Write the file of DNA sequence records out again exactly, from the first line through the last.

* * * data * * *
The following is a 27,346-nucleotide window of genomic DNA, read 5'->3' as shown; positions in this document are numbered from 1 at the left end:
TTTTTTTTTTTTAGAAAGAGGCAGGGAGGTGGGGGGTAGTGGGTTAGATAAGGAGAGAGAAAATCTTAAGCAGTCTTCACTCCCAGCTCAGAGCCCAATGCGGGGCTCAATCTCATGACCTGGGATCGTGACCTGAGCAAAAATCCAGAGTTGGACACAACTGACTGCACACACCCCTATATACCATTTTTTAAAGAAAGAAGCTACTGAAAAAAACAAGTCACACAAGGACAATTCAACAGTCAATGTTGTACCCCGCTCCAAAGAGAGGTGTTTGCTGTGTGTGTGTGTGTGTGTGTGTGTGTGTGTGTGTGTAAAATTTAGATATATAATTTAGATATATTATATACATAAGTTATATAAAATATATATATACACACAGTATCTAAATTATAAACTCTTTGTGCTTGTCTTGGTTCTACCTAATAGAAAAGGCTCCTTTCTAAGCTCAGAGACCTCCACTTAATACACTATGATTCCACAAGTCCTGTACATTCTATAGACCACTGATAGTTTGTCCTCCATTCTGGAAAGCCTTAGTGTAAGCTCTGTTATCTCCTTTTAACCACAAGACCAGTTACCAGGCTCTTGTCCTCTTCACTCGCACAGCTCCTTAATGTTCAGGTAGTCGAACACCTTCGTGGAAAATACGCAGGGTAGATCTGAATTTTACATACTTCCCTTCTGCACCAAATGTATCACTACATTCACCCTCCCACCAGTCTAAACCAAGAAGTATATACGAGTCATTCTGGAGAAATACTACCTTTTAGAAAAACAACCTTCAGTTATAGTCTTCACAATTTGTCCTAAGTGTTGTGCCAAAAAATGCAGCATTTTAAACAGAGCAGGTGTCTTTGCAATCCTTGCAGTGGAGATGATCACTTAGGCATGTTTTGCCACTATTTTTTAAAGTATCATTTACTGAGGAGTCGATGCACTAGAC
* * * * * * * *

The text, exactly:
The following is a 27,346-nucleotide window of genomic DNA, read 5'->3' as shown; positions in this document are numbered from 1 at the left end:
TTTTTTTTTTTTAGAAAGAGGCAGGGAGGTGGGGGGTAGTGGGTTAGATAAGGAGAGAGAAAATCTTAAGCAGTCTTCACTCCCAGCTCAGAGCCCAATGCGGGGCTCAATCTCATGACCTGGGATCGTGACCTGAGCAAAAATCCAGAGTTGGACACAACTGACTGCACACACCCCTATATACCATTTTTTAAAGAAAGAAGCTACTGAAAAAAACAAGTCACACAAGGACAATTCAACAGTCAATGTTGTACCCCGCTCCAAAGAGAGGTGTTTGCTGTGTGTGTGTGTGTGTGTGTGTGTGTGTGTGTGTGTAAAATTTAGATATATAATTTAGATATATTATATACATAAGTTATATAAAATATATATATACACACAGTATCTAAATTATAAACTCTTTGTGCTTGTCTTGGTTCTACCTAATAGAAAAGGCTCCTTTCTAAGCTCAGAGACCTCCACTTAATACACTATGATTCCACAAGTCCTGTACATTCTATAGACCACTGATAGTTTGTCCTCCATTCTGGAAAGCCTTAGTGTAAGCTCTGTTATCTCCTTTTAACCACAAGACCAGTTACCAGGCTCTTGTCCTCTTCACTCGCACAGCTCCTTAATGTTCAGGTAGTCGAACACCTTCGTGGAAAATACGCAGGGTAGATCTGAATTTTACATACTTCCCTTCTGCACCAAATGTATCACTACATTCACCCTCCCACCAGTCTAAACCAAGAAGTATATACGAGTCATTCTGGAGAAATACTACCTTTTAGAAAAACAACCTTCAGTTATAGTCTTCACAATTTGTCCTAAGTGTTGTGCCAAAAAATGCAGCATTTTAAACAGAGCAGGTGTCTTTGCAATCCTTGCAGTGGAGATGATCACTTAGGCATGTTTTGCCACTATTTTTTAAAGTATCATTTACTGAGGAGTCGATGCACTAGAC